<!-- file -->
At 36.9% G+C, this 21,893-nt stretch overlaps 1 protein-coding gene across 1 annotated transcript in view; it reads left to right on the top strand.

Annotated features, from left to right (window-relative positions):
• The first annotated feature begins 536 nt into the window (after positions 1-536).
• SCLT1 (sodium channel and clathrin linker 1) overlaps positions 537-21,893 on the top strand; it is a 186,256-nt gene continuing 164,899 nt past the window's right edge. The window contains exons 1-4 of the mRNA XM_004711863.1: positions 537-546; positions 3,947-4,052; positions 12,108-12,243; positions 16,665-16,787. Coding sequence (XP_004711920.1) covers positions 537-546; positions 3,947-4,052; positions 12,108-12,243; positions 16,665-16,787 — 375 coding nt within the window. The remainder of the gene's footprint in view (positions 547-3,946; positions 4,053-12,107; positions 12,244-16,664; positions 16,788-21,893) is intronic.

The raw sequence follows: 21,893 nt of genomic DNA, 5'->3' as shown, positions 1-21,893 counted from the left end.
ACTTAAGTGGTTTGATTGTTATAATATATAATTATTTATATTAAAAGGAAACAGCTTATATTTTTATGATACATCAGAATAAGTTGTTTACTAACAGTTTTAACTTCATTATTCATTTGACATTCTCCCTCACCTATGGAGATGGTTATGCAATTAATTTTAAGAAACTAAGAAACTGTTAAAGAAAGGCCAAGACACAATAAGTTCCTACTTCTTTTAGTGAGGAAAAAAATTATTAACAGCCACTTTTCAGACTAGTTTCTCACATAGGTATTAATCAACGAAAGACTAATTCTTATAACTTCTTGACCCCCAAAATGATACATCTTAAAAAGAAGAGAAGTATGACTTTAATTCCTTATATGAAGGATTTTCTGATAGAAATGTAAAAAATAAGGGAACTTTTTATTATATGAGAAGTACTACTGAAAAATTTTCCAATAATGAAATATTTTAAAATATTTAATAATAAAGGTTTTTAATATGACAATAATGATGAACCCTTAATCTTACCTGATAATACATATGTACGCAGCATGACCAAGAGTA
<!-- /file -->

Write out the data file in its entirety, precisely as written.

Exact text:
At 36.9% G+C, this 21,893-nt stretch overlaps 1 protein-coding gene across 1 annotated transcript in view; it reads left to right on the top strand.

Annotated features, from left to right (window-relative positions):
• The first annotated feature begins 536 nt into the window (after positions 1-536).
• SCLT1 (sodium channel and clathrin linker 1) overlaps positions 537-21,893 on the top strand; it is a 186,256-nt gene continuing 164,899 nt past the window's right edge. The window contains exons 1-4 of the mRNA XM_004711863.1: positions 537-546; positions 3,947-4,052; positions 12,108-12,243; positions 16,665-16,787. Coding sequence (XP_004711920.1) covers positions 537-546; positions 3,947-4,052; positions 12,108-12,243; positions 16,665-16,787 — 375 coding nt within the window. The remainder of the gene's footprint in view (positions 547-3,946; positions 4,053-12,107; positions 12,244-16,664; positions 16,788-21,893) is intronic.

The raw sequence follows: 21,893 nt of genomic DNA, 5'->3' as shown, positions 1-21,893 counted from the left end.
ACTTAAGTGGTTTGATTGTTATAATATATAATTATTTATATTAAAAGGAAACAGCTTATATTTTTATGATACATCAGAATAAGTTGTTTACTAACAGTTTTAACTTCATTATTCATTTGACATTCTCCCTCACCTATGGAGATGGTTATGCAATTAATTTTAAGAAACTAAGAAACTGTTAAAGAAAGGCCAAGACACAATAAGTTCCTACTTCTTTTAGTGAGGAAAAAAATTATTAACAGCCACTTTTCAGACTAGTTTCTCACATAGGTATTAATCAACGAAAGACTAATTCTTATAACTTCTTGACCCCCAAAATGATACATCTTAAAAAGAAGAGAAGTATGACTTTAATTCCTTATATGAAGGATTTTCTGATAGAAATGTAAAAAATAAGGGAACTTTTTATTATATGAGAAGTACTACTGAAAAATTTTCCAATAATGAAATATTTTAAAATATTTAATAATAAAGGTTTTTAATATGACAATAATGATGAACCCTTAATCTTACCTGATAATACATATGTACGCAGCATGACCAAGAGTA